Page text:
Finally back in print and now in audio - David Foster Wallace and Mark Costello's exuberant exploration of rap music and culture.
Living together in Cambridge in 1989, David Foster Wallace and longtime friend Mark Costello discovered that they shared "an uncomfortable, somewhat furtive, and distinctively white enthusiasm for a certain music called rap/hip-hop." The book they wrote together, set against the legendary Boston music scene, mapped the bipolarities of rap and pop, rebellion and acceptance, glitz and gangsterdom. Signifying Rappers issued a fan's challenge to the giants of rock writing, Greil Marcus, Robert Palmer, and Lester Bangs: Could the new street beats of 1989 set us free, as rock had always promised?
Available again at last, Signifying Rappers is a rare record of a city and a summer by two great thinkers, writers, and friends. With a new foreword by Mark Costello on his experience writing with David Foster Wallace, this reissue cannot be missed.
©2013 Mark Costello, David Foster Wallace (P)2013 Hachette Audio
I write for myself, for my own pleasure. And I want to be left alone to do it. - Salinger ^(;,;)^
My relationship with RAP started out a little funky. I remember hearing Ice-T's "Girls, L.G.B.N.A.F." on a 9th-grade biology trip to Southern Utah. Sony Walkman shared in the back of the bird bus. A bunch of white, prep-school kids from subburban Utah with no tangible idea what the ghetto, urban or underpriviliged was like experimenting with early RAP excess to pubescent abandon.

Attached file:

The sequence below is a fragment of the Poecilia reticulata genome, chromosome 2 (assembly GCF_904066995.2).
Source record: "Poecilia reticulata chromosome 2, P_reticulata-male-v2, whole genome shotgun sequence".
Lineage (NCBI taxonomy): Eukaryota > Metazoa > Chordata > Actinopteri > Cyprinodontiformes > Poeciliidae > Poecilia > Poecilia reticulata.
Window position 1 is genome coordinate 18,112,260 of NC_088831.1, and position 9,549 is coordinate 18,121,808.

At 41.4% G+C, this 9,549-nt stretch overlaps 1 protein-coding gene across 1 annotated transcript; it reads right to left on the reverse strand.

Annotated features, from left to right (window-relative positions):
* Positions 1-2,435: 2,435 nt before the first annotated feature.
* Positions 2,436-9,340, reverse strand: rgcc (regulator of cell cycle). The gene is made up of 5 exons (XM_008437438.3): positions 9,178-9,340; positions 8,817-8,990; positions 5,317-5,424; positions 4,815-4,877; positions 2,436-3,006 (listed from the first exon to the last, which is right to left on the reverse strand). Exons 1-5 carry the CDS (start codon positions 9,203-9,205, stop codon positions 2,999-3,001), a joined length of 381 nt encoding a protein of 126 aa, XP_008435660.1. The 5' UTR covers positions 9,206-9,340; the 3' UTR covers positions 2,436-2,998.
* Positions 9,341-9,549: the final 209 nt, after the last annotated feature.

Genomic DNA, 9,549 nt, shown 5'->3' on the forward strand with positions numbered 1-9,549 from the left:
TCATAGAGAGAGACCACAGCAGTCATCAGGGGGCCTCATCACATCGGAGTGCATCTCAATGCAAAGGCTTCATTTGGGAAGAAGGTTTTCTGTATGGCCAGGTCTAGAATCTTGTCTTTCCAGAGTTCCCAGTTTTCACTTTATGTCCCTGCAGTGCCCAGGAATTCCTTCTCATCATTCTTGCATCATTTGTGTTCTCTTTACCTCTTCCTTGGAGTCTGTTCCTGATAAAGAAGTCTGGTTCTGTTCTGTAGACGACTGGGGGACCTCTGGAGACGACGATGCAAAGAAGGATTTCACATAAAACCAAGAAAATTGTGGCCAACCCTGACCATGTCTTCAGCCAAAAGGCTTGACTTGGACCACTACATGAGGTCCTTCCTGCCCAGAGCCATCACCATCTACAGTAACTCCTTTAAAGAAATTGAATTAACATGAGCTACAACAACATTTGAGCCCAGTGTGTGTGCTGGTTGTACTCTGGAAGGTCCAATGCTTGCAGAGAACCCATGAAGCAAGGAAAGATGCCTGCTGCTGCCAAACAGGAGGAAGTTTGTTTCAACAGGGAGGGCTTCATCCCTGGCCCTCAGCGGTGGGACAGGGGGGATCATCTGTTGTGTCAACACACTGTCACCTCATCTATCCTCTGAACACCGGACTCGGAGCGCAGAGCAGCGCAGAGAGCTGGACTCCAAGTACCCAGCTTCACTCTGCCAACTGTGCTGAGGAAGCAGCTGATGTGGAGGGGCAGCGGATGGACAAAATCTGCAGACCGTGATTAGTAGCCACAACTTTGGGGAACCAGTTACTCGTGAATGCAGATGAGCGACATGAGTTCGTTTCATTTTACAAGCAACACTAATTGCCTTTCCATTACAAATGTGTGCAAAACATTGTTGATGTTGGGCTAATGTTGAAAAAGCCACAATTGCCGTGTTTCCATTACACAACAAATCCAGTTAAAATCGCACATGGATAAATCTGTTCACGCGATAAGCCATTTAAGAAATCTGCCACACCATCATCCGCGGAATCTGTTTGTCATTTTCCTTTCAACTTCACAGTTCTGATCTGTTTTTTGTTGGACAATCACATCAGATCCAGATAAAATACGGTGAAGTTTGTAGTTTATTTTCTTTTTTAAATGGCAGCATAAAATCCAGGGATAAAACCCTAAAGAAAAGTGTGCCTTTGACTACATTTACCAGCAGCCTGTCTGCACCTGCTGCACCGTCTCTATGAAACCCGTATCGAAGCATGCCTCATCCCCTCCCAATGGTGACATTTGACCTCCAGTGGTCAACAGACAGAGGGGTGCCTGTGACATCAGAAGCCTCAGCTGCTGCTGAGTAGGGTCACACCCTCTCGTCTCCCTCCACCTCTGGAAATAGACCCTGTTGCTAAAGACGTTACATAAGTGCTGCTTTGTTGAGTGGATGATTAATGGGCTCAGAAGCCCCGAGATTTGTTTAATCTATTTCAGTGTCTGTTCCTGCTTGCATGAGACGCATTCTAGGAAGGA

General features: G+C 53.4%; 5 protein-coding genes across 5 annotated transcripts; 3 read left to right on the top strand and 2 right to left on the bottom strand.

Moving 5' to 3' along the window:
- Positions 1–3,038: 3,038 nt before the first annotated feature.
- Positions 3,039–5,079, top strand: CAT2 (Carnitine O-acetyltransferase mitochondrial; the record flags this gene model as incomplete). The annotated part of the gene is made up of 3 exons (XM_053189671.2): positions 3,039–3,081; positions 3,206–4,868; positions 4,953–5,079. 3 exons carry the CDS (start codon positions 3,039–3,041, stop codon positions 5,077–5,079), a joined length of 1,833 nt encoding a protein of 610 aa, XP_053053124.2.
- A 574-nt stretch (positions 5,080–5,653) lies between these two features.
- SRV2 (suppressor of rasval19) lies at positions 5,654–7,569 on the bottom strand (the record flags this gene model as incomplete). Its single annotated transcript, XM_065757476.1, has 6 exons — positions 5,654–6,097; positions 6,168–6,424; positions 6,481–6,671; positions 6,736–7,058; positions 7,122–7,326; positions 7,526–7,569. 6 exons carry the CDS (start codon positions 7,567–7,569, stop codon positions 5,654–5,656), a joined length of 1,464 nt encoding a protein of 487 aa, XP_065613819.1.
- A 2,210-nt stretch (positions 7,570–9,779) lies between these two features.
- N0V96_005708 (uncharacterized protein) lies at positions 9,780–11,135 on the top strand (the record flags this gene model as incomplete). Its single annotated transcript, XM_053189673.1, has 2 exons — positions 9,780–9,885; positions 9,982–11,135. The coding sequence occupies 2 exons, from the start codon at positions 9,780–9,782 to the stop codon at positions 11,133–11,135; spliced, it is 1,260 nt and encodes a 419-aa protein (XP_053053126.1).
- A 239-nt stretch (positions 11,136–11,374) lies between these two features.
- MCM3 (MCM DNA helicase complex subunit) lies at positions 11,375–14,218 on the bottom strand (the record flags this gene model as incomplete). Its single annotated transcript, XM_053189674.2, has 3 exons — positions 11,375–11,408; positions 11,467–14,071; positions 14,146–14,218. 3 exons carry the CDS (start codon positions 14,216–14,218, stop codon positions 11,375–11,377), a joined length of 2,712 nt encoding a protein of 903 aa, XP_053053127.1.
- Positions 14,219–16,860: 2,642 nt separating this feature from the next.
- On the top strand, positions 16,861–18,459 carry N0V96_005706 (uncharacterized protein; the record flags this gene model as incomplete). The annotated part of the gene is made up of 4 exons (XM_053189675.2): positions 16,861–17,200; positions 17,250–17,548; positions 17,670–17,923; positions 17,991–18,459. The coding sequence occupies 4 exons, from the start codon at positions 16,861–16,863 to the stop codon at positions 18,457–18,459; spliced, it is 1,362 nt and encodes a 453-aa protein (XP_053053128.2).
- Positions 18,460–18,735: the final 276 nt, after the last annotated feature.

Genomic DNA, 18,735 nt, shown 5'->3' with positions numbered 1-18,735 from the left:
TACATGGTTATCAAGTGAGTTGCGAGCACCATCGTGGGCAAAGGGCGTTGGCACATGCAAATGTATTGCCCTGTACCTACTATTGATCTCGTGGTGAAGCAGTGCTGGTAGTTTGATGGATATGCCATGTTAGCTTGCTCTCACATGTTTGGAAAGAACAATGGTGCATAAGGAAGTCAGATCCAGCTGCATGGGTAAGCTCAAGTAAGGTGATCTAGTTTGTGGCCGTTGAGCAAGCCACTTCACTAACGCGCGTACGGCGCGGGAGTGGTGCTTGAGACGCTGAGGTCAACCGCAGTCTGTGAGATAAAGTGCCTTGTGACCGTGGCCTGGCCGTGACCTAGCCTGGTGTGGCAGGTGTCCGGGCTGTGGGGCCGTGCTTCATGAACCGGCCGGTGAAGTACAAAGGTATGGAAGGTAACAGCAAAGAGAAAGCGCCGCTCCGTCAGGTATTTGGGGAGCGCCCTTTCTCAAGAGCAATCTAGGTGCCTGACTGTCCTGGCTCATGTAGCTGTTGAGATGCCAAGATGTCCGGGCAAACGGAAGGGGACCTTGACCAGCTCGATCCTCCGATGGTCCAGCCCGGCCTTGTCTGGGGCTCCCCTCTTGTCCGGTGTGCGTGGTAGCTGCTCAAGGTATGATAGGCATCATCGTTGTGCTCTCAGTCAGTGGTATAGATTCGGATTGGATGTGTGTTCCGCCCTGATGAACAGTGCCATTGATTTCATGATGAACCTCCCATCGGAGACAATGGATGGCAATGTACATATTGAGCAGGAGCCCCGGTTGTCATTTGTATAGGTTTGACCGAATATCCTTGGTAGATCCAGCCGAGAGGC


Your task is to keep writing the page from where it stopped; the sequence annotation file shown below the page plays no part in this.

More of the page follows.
Fast-forward a year: I'm living in Izmir, Turkey, getting a letter mailed 1/2 around the world from a friend and girl referencing said trip with L.G.B.N.A.F. stamped all throughout. Letter is discovered and read by Father. Father demands to know what L.G.B.N.A.F. means. There is no way in HELL to explain to Father, while driving in Asia Minor, what that ICE-T song meant in Moab or what it means in the here and now. The result of this failed explanation is I can never hear Journey's Greatest Hits (the abumn I was listening to in the car as my father was interrogating me) without thinking of Ice-T (strange mental ebbs and flows). Now fast-forward two decades: watching my wife watch Ice-T on Law & Order: SVU. It is all just a little trippy -- weird convergences of RAP, Journey, Turkey, and crap television all fighting for meaning in my memory. The world IS indeed a DFW essay.
But, like my diet Dr Pepper left outside overnight or a green pear eaten too soon, this book hints at (DFW's) later genius without quite delivering the thing you want. It over-promises and under-delivers on the what, why, and wherefores of RAP. It is almost exactly what you would expect an overwritten book about rap put together by a young, tired genius who hasn't yet found his literary voice/mojo and his college roommate to be like.
The weirdest, and most ironic part of the whole audiobook experience was the end when the narrator, on behalf of Hachette Audio, declares that "no part of the audio recording can be reproduced, copied, used, etc. without prior permission from yadda yadda" A funky ending to a book on an art form of theft, samples, and reproduction. David Foster Wallace would have loved the irony, would have stolen the warning, and would have riffed and rapped about it in a follow-up essay.
Anyway, it was genius in parts, smug in parts, dated in many many sections, angry and alienated through-out, and still -- despite all its flaws -- it moved me and was worth the money. And, as Lil Wayne never gets tired of telling me "only money make me move".
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